Best Comics of February: Classic Doctor Who Returns and So Does... Vibe? Really?

Categories: Comics

Once a month the amazing staff at 8th Dimension Comics selects a pile of the best new releases for us to peruse and judge.

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Star Wars: In the Shadow of Yavin #2:While we all wait impatiently for Episode VII to become reality, do take a few moments to check out Shadow of Yavin. The book takes place immediately after the destruction of the first Death Star, with Princess Leia turning to black ops and espionage in order to ferret out an imperial spy in the Alliance. Brian Wood's script is fantastic, and feels like it was birthed from the original series itself.

He introduces Colonel Bircher as a main antagonist, who takes over Darth Vader's star destroyer command in the wake of his failure at Yavin. In one brief scene he manages to fill every page with swagger and cool, combining the best of Grand Moff Tarkin and Hans Landa of Inglourious Basterds. The real treasure, though is the art of Carlos D'Anda. His wookiee could use some work, but Princess Leia has never been so wonderfully drawn.

Rating: 8 of 10

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The Adventures of Augusta Wind #3: This month's children selection is probably stretching that definition. J.M. Dematteis is channeling a bit too much of the darker moments of Sandman to be called kid friendly, and Vassilis Gogtzilas' art is too mad to be considered truly pretty. The book follows a young girl who discovers she's secretly from a fairytale world with the ability to fly on an umbrella. She faces strange demons, which may or may not just be hallucinations, as she tries to save her storybook family. It's a fairly standard book that doesn't offer much more than you could get out of re-reading Rushdie's Haroun and the Sea of Stories, but if you want a good, non-princess romp that's not afraid to frighten you'll love Augusta.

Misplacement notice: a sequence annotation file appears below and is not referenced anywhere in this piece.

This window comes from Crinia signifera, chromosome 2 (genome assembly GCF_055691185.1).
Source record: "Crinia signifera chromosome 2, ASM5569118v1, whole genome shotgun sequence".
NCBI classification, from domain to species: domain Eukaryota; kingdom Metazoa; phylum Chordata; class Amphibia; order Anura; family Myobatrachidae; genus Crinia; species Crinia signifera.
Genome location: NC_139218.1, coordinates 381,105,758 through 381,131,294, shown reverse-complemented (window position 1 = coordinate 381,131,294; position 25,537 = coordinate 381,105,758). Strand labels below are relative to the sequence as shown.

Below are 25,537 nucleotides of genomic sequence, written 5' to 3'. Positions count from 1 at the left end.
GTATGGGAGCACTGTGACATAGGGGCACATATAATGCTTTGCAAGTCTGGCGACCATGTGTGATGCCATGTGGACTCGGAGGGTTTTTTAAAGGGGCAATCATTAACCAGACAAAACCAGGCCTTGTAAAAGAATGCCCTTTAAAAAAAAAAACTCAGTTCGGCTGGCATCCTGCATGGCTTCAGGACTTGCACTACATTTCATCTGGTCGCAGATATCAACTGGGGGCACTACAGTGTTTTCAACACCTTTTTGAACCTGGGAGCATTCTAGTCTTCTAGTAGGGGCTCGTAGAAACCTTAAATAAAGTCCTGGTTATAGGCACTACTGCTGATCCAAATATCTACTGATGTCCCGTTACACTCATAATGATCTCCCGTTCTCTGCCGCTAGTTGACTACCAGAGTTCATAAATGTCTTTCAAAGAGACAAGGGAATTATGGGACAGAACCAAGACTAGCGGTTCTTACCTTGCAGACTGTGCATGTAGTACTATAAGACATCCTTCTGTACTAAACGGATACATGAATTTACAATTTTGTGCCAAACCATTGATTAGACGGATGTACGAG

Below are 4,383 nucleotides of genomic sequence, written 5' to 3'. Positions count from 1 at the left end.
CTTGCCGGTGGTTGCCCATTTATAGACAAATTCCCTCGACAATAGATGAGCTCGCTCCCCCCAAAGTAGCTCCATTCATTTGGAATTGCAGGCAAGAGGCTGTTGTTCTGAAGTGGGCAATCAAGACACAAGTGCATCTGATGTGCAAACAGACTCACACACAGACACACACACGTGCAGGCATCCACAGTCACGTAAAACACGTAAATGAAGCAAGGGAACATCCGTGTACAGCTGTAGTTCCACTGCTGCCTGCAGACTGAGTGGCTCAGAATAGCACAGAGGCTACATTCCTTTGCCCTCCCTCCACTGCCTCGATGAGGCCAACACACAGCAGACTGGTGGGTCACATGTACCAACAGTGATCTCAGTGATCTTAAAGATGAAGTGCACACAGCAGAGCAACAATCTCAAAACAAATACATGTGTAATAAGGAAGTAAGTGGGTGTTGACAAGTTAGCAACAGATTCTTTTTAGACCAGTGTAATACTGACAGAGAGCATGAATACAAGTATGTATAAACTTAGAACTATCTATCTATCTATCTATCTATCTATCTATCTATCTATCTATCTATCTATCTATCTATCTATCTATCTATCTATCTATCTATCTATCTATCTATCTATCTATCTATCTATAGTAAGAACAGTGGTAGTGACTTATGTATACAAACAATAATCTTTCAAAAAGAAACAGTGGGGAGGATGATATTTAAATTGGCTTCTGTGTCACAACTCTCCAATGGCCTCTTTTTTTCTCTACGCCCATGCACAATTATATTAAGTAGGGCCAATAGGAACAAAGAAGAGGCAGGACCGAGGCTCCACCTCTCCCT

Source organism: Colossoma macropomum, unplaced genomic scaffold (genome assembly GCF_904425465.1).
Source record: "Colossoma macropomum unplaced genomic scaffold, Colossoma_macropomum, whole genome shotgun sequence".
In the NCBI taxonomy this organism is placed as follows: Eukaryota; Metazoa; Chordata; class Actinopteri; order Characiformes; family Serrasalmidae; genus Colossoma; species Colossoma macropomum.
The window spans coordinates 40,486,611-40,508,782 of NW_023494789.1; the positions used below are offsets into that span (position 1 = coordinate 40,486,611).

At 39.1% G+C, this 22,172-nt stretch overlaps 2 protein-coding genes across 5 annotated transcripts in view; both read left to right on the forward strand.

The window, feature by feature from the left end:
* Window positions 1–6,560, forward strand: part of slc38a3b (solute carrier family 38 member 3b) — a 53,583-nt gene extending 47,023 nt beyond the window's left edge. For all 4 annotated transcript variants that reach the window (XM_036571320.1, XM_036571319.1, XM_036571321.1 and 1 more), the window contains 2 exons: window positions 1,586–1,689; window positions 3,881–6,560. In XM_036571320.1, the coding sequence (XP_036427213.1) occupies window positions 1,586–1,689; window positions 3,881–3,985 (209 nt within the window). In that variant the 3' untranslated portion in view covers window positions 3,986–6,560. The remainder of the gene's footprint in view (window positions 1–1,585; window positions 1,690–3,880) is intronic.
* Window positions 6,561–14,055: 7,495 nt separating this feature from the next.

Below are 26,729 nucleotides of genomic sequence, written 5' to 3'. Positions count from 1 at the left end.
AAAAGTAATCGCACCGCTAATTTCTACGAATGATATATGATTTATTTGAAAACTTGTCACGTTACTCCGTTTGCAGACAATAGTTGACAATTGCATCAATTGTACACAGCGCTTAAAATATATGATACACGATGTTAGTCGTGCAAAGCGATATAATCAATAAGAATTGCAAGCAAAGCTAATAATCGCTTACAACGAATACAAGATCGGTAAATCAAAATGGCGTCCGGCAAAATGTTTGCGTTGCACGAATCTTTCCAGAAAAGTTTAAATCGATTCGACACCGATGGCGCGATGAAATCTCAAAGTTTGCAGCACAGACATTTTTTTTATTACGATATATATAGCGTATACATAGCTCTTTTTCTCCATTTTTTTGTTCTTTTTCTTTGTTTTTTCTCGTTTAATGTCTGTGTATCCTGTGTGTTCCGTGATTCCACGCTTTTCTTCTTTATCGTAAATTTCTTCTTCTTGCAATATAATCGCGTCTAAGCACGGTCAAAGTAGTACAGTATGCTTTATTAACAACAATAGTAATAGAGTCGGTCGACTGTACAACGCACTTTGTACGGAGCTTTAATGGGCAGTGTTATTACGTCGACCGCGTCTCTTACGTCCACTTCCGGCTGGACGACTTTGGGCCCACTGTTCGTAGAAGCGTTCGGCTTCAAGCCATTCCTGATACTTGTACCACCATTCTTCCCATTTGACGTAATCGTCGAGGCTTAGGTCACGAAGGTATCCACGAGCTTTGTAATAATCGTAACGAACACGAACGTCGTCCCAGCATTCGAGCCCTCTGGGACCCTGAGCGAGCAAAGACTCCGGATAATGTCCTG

Rating: 6 of 10

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Green Arrow #17: Despite a few mistakes here and there it's pretty safe to say that DC's reboot almost two years ago was a grand move that has done a world of good for its characters. Green Arrow was one of those few mistakes. #17 has Jeff Lemire stepping in to reinvent the Oliver Queen once again, this time as a broken man with a destroyed life being targeted by a shadowy cabal. Lemire takes the cocky arrow and leaves him almost dead and framed for murder. It humanizes Queen, as Batman's loss of his family humanizes The Dark Knight, and makes for some fascinating storytelling.

Rating: 7 of 10

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Hawkeye #8: As long as we're talking archers, let's look in on Marvel's Hawkeye. Just a quick note, David Aja is drawing the best covers in comics right now. They're truly a work of art. I'm not entirely sure the same can be said for Matt Fraction and his storyline. Clint Barton has become something of a constant fuck-up in his own book, always on the horns of some wacky dilemma that he only gets out of through sheer badassness and the tired intervention of other Avengers to bail him out of jail. It's fun in a Dukes of Hazard sort of way, but at times it's more like Judd Apatow and Quinton Tarantino teamed up on a movie.

Rating: 5 of 10

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8th Dimension Comics and Games

8475 Highway 6 N, Houston, TX

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2 comments
MadMac
MadMac topcommenter

Question: is the Texas flag a gag? I always thought Catwoman was one of the most criminally under-used characters in the Batverse. Miller's take in Year One/Returns, while not the best use of the character was interesting. Note to publishers/artists: the com-pron objectification is one of the reasons some of us stopped reading.  Fun, as always, Mr. F.

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